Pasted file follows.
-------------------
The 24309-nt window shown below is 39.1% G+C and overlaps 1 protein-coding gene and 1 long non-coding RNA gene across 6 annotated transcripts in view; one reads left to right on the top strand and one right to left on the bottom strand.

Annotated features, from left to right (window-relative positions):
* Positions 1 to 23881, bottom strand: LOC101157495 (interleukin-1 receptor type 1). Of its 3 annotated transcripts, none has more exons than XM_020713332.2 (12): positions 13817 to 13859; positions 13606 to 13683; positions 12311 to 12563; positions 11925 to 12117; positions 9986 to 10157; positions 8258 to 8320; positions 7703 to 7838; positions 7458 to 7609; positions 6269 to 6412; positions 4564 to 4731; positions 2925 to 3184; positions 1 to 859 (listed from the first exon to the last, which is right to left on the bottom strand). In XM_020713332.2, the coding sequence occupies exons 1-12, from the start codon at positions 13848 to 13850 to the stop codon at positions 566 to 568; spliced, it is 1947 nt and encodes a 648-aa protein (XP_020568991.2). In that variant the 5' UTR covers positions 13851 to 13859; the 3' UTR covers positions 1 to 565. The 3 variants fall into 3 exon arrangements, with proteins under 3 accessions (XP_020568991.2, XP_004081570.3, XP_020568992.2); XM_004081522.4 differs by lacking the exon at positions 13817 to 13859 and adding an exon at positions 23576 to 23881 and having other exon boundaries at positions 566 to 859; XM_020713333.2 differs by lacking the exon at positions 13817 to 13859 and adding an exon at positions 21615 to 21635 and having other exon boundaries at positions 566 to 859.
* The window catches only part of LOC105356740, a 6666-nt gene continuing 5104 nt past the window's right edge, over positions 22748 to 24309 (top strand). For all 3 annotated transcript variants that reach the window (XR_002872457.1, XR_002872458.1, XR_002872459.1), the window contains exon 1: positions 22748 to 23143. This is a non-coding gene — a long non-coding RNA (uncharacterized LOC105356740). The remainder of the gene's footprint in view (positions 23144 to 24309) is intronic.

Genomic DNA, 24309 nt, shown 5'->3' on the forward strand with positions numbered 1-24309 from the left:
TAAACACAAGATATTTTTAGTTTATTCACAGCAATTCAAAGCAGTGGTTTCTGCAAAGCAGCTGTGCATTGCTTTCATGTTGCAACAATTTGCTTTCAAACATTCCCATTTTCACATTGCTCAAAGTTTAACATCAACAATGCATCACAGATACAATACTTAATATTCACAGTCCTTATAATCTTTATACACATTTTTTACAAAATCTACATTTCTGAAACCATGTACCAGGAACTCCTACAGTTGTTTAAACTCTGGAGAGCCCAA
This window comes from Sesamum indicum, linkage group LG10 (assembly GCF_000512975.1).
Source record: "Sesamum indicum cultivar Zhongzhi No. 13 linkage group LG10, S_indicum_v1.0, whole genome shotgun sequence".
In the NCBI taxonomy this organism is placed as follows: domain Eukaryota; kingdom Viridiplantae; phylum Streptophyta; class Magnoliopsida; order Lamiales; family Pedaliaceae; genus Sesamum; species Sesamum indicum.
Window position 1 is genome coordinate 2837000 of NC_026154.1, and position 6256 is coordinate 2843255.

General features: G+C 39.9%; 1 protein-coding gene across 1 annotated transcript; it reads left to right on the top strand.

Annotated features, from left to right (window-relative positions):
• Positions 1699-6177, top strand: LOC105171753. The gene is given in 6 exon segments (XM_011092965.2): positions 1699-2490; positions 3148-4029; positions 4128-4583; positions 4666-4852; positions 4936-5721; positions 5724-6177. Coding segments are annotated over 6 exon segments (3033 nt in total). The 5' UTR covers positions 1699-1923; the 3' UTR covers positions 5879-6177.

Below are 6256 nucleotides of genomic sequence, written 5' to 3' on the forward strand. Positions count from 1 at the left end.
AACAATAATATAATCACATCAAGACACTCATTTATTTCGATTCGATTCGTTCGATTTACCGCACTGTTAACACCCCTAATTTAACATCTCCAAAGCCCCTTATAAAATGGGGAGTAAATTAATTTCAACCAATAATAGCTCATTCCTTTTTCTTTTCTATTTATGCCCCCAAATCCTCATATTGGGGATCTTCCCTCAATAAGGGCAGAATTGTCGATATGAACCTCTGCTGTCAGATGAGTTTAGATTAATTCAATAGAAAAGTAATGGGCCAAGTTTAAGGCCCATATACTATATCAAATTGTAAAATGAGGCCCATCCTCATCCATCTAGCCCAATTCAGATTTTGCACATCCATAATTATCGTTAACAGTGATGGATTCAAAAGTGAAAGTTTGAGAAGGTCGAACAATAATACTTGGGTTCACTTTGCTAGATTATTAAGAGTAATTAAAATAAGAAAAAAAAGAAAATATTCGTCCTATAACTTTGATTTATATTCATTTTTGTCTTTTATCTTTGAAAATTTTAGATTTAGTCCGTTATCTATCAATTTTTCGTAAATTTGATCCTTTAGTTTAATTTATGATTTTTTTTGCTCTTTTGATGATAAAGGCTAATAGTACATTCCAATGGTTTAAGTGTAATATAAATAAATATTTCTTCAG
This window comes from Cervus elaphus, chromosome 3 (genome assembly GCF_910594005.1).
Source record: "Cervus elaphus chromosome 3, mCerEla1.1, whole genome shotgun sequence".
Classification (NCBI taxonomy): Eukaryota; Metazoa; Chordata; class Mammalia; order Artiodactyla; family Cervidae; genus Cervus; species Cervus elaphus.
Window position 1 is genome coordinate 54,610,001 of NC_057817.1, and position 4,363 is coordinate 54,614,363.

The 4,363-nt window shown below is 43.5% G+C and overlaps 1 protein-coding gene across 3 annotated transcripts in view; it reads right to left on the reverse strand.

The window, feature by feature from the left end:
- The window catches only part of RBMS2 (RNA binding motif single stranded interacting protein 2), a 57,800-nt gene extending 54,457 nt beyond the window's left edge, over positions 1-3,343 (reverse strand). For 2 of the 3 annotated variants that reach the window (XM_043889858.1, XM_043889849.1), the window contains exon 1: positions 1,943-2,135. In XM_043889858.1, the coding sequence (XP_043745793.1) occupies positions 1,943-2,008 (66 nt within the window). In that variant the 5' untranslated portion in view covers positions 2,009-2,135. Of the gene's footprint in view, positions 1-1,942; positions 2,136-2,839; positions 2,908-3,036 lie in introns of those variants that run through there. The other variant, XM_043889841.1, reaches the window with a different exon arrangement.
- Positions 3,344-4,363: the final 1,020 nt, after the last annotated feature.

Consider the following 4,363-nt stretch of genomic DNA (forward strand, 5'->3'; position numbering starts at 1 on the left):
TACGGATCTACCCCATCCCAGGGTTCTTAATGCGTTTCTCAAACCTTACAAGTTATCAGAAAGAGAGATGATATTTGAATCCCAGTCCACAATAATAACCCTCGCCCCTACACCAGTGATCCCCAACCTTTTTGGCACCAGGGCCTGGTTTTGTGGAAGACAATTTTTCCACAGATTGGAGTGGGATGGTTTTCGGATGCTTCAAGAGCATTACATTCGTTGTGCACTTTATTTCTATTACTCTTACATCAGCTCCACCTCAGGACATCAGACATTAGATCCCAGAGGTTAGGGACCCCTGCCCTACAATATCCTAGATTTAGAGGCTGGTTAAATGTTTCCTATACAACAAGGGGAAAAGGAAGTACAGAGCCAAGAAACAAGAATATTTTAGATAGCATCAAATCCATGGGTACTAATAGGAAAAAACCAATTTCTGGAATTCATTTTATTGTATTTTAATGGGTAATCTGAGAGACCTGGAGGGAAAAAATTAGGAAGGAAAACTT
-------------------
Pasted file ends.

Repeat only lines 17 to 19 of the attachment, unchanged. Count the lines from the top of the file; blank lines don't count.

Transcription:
Source record: "Cervus elaphus chromosome 3, mCerEla1.1, whole genome shotgun sequence".
Classification (NCBI taxonomy): Eukaryota; Metazoa; Chordata; class Mammalia; order Artiodactyla; family Cervidae; genus Cervus; species Cervus elaphus.
Window position 1 is genome coordinate 54,610,001 of NC_057817.1, and position 4,363 is coordinate 54,614,363.